UK central bank plans to curtail future property booms
LONDON (Reuters) - British banks offering over-generous home loans that risk fuelling a future housing boom will have to hold extra capital to keep the financial system safe, the Bank of England said on Monday.
Laws currently going through Britain's parliament will give the Bank of England's Financial Policy Committee (FPC) wide-ranging powers, and on Monday the FPC said more about how these would work in practice.
The FPC said tougher rules could slow growth during a credit expansion, but would be of long-term benefit by reducing the risk of a future financial crisis which could require taxpayers to shore up banks.
"If these tools are successful in reducing the likelihood and severity of financial crises, their use is likely to boost the expected level of UK GDP," the committee said in a draft policy statement.
"The best available studies point, on average, towards only a modest negative impact on near-term growth if (capital requirements) are tightened."
The BoE's Monetary Policy Committee could have lower interest rates than otherwise "to cushion the impact on growth" if tighter credit rules lowered the outlook for inflation, the report said.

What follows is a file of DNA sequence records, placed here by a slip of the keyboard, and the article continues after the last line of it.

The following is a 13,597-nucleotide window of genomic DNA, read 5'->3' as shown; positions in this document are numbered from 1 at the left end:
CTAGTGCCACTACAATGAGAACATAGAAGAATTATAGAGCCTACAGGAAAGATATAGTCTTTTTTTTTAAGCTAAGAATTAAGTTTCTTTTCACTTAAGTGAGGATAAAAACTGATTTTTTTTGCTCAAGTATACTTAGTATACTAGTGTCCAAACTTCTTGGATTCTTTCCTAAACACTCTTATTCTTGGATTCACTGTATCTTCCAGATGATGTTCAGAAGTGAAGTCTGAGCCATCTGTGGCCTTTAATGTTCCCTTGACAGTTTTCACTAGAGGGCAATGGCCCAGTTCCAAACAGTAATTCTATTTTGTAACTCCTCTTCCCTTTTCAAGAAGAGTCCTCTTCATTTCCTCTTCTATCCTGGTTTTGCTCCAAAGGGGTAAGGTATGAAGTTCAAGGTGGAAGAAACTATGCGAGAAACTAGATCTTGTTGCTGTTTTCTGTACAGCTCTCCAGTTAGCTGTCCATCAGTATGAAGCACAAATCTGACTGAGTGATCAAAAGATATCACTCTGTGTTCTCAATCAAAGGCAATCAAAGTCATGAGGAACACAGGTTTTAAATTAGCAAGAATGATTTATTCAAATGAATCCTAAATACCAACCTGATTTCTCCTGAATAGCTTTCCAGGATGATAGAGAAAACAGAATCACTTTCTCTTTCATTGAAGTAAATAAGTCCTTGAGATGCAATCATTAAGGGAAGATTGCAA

Last year the FPC said it wanted two key powers, among others, to require banks to raise and lower capital ratios over the course of an economic cycle, and also to impose capital surcharges on risky areas of lending like some property loans.
Property booms and busts have been behind many of Britain's economic downturns over the past few decades and the central bank hopes that the new tools will stop Britain's property market from getting overheated in future.
Monday's policy statement sets out the indicators that the FPC would use to check on the health of Britain's lending market. Continued...